Ratings: 4/4 stars. Highly recommend this book. Genova is an excellent writer. Her writing style is fluid, and she uses clear imagery to bring the story to life. She intermittently presents neuroscience concepts in this novel, but the information adds to the story and is not overwhelming. This novel is both a learning experience that helps the reader better understand AD and an opportunity to digest a well-written story about likeable characters.
This is a fictional novel that tells the story of husband and wife, Penn and Rosie, and their five boys—a number that is based on their desire to have a girl. When their 5th son Claude was born, the couple decided that their family was complete and a girl in the family was not in the cards for them. However, it becomes clear early on that Claude does not see herself as a boy, but rather as a girl.
The way the Penn and Rosie handle this revelation is poignant to say the least. Rather than question Claude’s declaration, they support her to become Poppy. Following the journey of Penn, Rosie, and Poppy is one that provides insight into many issues that families encounter when addressing gender identity. Frankel does an excellent job presenting this story, the characters, and the unfolding of Poppy’s life.
Poppy encounters bullying in school, the consternation of her brothers who are grappling with Poppy’s journey and their need to both protect and understand her, family and friends who find the situation perplexing, and her own conflict with living in a body with which she does not feel aligned. Though this a work of fiction, this novel provides good insight into what families deal with and how occupational therapy practitioners can support families that are addressing this in their household or understanding the journey or needs of a transgender individual.
While many occupational therapy practitioners may not deal with gender identity issues directly during practice, there are time when skills will be needed to address some of what is encountered. One understanding individual can have a positive impact on the mental health of a child dealing with gender identity issues. Therefore, what can occupational therapy practitioners do to support students or adults?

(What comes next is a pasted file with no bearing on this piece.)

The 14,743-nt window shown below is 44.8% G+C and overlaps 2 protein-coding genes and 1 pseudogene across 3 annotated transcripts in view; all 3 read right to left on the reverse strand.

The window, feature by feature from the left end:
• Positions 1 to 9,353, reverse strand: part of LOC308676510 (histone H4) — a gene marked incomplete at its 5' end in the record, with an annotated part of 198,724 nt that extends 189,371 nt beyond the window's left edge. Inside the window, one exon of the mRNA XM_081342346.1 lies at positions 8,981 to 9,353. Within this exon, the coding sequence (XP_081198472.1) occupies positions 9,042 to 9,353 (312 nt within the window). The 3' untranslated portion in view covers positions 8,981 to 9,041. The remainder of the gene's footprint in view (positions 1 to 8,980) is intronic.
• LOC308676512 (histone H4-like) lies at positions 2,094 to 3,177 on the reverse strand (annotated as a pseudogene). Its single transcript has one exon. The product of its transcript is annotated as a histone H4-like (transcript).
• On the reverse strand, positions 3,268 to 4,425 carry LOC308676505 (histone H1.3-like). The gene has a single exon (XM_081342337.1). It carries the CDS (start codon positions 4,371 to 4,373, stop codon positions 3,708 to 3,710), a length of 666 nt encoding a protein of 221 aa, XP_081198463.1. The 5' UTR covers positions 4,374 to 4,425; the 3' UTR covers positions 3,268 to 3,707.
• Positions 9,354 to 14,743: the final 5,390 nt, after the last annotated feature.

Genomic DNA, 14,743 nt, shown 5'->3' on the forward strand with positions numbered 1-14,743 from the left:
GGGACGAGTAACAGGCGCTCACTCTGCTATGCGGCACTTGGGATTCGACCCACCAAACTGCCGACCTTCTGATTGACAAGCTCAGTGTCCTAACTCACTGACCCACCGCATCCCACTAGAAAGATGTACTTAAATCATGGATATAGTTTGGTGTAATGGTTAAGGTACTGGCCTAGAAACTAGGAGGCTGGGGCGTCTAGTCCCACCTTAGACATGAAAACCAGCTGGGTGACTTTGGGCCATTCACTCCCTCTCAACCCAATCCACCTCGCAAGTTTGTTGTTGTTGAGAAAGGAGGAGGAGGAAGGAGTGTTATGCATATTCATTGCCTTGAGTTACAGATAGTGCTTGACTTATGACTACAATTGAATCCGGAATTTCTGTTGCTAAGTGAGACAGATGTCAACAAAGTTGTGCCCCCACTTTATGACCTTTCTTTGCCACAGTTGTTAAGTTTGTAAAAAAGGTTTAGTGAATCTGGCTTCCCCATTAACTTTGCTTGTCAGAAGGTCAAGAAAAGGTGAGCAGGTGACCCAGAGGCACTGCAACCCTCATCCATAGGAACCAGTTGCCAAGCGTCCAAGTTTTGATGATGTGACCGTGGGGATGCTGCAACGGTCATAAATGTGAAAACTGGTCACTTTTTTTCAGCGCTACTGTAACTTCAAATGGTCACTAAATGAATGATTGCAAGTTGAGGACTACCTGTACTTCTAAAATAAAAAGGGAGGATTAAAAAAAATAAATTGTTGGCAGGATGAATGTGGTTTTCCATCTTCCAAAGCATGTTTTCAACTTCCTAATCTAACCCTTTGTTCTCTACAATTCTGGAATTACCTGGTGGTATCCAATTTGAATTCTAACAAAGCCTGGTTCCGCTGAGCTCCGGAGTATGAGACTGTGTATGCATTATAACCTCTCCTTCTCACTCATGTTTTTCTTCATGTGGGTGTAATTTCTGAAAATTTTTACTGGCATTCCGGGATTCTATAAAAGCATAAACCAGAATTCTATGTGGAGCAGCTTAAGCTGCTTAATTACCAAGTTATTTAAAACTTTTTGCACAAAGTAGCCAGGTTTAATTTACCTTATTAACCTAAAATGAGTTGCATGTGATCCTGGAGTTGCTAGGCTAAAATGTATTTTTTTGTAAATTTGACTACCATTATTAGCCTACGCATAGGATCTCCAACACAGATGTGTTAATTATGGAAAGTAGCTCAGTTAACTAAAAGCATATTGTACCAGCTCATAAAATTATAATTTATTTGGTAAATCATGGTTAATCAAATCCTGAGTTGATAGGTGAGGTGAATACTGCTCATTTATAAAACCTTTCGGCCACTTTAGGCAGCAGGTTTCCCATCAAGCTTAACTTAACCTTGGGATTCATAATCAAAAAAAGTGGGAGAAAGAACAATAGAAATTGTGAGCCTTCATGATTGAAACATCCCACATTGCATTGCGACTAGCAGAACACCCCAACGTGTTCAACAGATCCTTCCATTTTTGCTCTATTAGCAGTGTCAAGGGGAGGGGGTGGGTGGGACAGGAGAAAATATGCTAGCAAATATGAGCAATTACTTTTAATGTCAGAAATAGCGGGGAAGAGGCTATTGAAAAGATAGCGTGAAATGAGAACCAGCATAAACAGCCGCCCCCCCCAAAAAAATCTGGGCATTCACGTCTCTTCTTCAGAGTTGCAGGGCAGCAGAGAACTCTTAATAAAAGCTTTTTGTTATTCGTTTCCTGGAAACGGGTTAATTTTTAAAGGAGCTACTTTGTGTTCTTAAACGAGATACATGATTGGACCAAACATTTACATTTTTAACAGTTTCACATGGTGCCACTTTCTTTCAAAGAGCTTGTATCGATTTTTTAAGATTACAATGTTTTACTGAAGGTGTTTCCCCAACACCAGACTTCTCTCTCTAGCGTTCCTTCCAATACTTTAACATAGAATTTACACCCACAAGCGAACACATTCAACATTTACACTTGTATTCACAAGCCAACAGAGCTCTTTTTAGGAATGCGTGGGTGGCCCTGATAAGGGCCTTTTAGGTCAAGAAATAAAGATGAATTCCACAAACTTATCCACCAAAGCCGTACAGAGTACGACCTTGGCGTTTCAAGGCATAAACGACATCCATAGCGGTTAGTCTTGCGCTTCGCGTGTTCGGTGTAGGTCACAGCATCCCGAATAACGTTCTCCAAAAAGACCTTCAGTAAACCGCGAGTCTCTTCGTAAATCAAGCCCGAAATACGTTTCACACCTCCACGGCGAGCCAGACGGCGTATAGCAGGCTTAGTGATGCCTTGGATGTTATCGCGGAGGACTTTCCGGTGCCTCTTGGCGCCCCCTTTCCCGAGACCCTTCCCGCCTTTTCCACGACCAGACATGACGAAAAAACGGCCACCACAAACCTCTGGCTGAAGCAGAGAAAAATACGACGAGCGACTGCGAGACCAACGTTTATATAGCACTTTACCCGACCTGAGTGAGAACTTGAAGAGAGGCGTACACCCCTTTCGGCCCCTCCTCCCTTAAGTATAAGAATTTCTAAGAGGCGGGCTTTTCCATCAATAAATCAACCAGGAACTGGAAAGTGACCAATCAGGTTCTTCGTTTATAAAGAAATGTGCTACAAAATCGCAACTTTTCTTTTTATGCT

- In the academic, medical, or community setting, what are ways to determine the individual’s lived experience to determine if supports are needed?
- If support is needed, what level of supports can be provided with this individual in their community?
- Looking at the OTPF-4, how does gender identity fit into the Framework and how can our understanding impact service provision?
- Looking at Poppy’s evolution and the role of Rosie with Poppy’s evolution, what is the takeaway for parents that are struggling with a child that requires support with gender identity?
Rating: 4/4. Highly recommend this book. Frankel presents this family’s story in a manner that captures the issues in a candid and poignant manner. This is an excellent recommendation for parents who have a child dealing with gender identity issues for considerations to best address the needs of their child.
In the interest of full disclosure, I must confess that I listen to all Ruth Ware books for the British accents. With that confession out in the open, I can continue. Ask any mystery lover to list their top 10 authors, without a doubt, Ruth Ware will be on that list. The name alone evokes mystery, especially when said with an, ahem, British accent.